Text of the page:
In a recent post ("Thoughts on Blessing and Consecrating," posted on July 1, 2010), I mentioned that I had learned in Catholic school that priests are consecrated persons. Thus, if one murders a priest, one not only commits the mortal sin of murder, but the additional sin of sacrilege because one has desecrated a sacred person, a person consecrated to God in a special way.
In other words, a sin against a priest - murdering a priest, insulting a priest - is far more serious than the same sin committed against a lay person. The sin of sacrilege is added when the sin is committed against a priest - because of the priest's status as a consecrated person.
Now, here is what I wonder. I see that sins committed against priests are worse than sins committed against lay people. But what about sins committed by priests? Are not such sins worse than sins committed by lay people? I would think that they are.
Here is why. A sin committed by a priest does far greater harm than a sin committed by a lay person. Let us consider a priest who has sex with a twelve-year-old girl. The girl suffers terribly from being sexually violated. But her suffering goes even deeper when a priest is the perpetrator. In the case of a priest, the girl feels betrayed by God and by the Church. If she feels guilty about what was done to her, she will feel doubly so because it was a priest, a consecrated man of God, who did this to her. How irredeemably bad she must be for someone as good as a priest to want to do this to her. This will deeply affect the girl's relationship with God and may cause her to lose her faith. Or she may feel that God could never ever forgive her.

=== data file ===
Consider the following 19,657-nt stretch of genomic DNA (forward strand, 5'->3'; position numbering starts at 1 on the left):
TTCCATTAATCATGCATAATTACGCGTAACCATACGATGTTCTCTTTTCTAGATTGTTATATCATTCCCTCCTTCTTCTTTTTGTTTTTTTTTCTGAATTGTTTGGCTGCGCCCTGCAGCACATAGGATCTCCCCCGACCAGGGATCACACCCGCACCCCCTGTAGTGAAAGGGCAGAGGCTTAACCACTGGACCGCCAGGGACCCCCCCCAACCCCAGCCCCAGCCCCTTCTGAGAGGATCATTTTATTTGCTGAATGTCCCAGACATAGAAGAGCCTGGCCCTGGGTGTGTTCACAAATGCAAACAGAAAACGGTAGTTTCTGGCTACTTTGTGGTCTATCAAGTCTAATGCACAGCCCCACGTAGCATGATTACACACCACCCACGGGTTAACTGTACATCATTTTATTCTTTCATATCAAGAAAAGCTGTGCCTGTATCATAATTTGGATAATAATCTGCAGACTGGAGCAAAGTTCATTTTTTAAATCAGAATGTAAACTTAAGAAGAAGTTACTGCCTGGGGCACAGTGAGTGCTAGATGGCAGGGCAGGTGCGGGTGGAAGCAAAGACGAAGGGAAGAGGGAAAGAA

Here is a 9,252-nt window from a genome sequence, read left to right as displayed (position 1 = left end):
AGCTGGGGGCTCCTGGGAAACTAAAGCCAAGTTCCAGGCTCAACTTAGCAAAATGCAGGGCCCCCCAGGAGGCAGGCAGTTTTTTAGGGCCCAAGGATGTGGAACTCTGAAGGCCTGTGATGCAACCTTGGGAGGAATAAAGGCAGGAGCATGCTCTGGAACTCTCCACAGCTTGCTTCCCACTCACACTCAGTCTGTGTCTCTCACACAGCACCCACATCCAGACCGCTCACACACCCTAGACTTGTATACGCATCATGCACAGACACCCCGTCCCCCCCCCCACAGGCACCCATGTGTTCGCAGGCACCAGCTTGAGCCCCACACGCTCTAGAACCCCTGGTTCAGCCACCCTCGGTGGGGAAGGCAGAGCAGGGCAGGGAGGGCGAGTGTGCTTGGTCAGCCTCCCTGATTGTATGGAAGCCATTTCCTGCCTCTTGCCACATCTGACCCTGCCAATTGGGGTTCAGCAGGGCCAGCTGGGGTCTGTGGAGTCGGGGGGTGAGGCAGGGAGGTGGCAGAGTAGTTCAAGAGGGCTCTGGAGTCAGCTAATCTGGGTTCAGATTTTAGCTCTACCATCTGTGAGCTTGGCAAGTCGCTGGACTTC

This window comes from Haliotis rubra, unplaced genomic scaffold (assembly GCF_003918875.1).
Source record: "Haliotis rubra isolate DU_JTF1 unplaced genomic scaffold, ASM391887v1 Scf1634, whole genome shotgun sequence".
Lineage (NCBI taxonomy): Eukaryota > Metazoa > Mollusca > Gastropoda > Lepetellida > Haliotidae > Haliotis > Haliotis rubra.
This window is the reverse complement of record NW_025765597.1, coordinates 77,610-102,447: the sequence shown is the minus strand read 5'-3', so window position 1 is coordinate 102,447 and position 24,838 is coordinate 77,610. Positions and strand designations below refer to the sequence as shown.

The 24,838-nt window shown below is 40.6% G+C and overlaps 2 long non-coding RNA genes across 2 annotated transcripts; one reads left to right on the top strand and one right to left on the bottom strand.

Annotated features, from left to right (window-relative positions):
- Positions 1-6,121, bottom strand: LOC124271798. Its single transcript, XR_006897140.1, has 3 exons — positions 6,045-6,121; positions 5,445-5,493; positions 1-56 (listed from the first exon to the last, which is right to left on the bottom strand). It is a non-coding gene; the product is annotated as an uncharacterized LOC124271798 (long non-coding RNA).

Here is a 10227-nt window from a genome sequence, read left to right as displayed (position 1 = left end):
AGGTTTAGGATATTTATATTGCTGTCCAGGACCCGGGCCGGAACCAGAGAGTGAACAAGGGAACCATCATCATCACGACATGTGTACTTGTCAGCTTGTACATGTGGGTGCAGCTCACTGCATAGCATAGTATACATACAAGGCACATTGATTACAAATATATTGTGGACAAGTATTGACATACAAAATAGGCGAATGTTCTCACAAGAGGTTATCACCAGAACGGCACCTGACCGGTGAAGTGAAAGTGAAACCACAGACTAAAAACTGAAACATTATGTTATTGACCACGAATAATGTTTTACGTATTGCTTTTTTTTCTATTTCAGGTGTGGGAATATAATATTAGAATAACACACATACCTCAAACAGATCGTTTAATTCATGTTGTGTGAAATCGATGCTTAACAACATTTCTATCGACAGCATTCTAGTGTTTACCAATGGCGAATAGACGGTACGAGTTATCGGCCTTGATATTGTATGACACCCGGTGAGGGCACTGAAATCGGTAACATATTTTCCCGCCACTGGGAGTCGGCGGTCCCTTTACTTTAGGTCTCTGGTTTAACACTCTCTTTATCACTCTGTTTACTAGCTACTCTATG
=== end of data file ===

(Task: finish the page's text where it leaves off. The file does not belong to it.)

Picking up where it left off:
Even lesser sins committed by priests can cause people to lose faith in God and to mistrust the Church.
Therefore, I would say that a sin committed by a priest is a greater sin than a sin committed by a lay person because the priest not only does something wrong but also damages people's relationship with God and with the Church.